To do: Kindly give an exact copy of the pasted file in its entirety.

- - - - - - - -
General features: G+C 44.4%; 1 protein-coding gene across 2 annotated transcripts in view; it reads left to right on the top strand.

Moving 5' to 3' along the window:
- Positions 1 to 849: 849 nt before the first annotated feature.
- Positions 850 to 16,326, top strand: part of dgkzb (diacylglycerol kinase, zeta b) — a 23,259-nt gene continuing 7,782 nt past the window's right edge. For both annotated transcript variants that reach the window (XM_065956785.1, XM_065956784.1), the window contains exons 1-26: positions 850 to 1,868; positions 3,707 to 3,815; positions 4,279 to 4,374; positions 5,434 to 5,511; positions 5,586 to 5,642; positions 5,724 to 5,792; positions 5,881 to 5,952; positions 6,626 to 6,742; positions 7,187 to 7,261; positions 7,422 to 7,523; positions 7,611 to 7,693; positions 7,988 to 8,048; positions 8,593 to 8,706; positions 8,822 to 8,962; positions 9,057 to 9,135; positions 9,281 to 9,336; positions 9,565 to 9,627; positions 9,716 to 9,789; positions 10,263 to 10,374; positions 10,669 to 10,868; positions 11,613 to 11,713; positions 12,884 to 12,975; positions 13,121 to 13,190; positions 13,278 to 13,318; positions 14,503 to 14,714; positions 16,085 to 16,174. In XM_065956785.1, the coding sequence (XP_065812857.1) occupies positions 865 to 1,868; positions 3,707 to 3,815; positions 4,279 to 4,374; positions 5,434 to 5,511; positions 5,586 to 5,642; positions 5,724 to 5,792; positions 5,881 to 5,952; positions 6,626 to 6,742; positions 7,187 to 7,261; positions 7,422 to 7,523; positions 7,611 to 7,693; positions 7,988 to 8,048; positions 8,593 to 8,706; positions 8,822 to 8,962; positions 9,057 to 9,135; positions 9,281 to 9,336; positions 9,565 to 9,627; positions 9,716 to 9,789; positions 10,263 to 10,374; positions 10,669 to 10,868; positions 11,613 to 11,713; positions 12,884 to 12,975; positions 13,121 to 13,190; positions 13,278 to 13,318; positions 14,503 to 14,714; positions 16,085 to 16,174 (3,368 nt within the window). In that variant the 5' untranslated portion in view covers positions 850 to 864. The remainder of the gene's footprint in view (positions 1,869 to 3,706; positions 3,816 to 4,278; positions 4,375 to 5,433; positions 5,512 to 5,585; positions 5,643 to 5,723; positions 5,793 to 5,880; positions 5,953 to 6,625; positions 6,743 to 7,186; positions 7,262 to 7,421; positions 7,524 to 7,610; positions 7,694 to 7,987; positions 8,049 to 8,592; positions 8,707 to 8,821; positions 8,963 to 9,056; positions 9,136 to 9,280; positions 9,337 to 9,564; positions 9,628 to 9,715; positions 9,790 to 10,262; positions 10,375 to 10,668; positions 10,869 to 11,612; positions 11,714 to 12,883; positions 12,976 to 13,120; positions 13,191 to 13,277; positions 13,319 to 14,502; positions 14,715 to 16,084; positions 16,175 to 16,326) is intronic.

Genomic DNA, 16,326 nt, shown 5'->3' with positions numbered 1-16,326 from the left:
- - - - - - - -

General features: G+C 44.4%; 1 protein-coding gene across 2 annotated transcripts in view; it reads left to right on the top strand.

Moving 5' to 3' along the window:
- Positions 1 to 849: 849 nt before the first annotated feature.
- Positions 850 to 16,326, top strand: part of dgkzb (diacylglycerol kinase, zeta b) — a 23,259-nt gene continuing 7,782 nt past the window's right edge. For both annotated transcript variants that reach the window (XM_065956785.1, XM_065956784.1), the window contains exons 1-26: positions 850 to 1,868; positions 3,707 to 3,815; positions 4,279 to 4,374; positions 5,434 to 5,511; positions 5,586 to 5,642; positions 5,724 to 5,792; positions 5,881 to 5,952; positions 6,626 to 6,742; positions 7,187 to 7,261; positions 7,422 to 7,523; positions 7,611 to 7,693; positions 7,988 to 8,048; positions 8,593 to 8,706; positions 8,822 to 8,962; positions 9,057 to 9,135; positions 9,281 to 9,336; positions 9,565 to 9,627; positions 9,716 to 9,789; positions 10,263 to 10,374; positions 10,669 to 10,868; positions 11,613 to 11,713; positions 12,884 to 12,975; positions 13,121 to 13,190; positions 13,278 to 13,318; positions 14,503 to 14,714; positions 16,085 to 16,174. In XM_065956785.1, the coding sequence (XP_065812857.1) occupies positions 865 to 1,868; positions 3,707 to 3,815; positions 4,279 to 4,374; positions 5,434 to 5,511; positions 5,586 to 5,642; positions 5,724 to 5,792; positions 5,881 to 5,952; positions 6,626 to 6,742; positions 7,187 to 7,261; positions 7,422 to 7,523; positions 7,611 to 7,693; positions 7,988 to 8,048; positions 8,593 to 8,706; positions 8,822 to 8,962; positions 9,057 to 9,135; positions 9,281 to 9,336; positions 9,565 to 9,627; positions 9,716 to 9,789; positions 10,263 to 10,374; positions 10,669 to 10,868; positions 11,613 to 11,713; positions 12,884 to 12,975; positions 13,121 to 13,190; positions 13,278 to 13,318; positions 14,503 to 14,714; positions 16,085 to 16,174 (3,368 nt within the window). In that variant the 5' untranslated portion in view covers positions 850 to 864. The remainder of the gene's footprint in view (positions 1,869 to 3,706; positions 3,816 to 4,278; positions 4,375 to 5,433; positions 5,512 to 5,585; positions 5,643 to 5,723; positions 5,793 to 5,880; positions 5,953 to 6,625; positions 6,743 to 7,186; positions 7,262 to 7,421; positions 7,524 to 7,610; positions 7,694 to 7,987; positions 8,049 to 8,592; positions 8,707 to 8,821; positions 8,963 to 9,056; positions 9,136 to 9,280; positions 9,337 to 9,564; positions 9,628 to 9,715; positions 9,790 to 10,262; positions 10,375 to 10,668; positions 10,869 to 11,612; positions 11,714 to 12,883; positions 12,976 to 13,120; positions 13,191 to 13,277; positions 13,319 to 14,502; positions 14,715 to 16,084; positions 16,175 to 16,326) is intronic.

Genomic DNA, 16,326 nt, shown 5'->3' with positions numbered 1-16,326 from the left: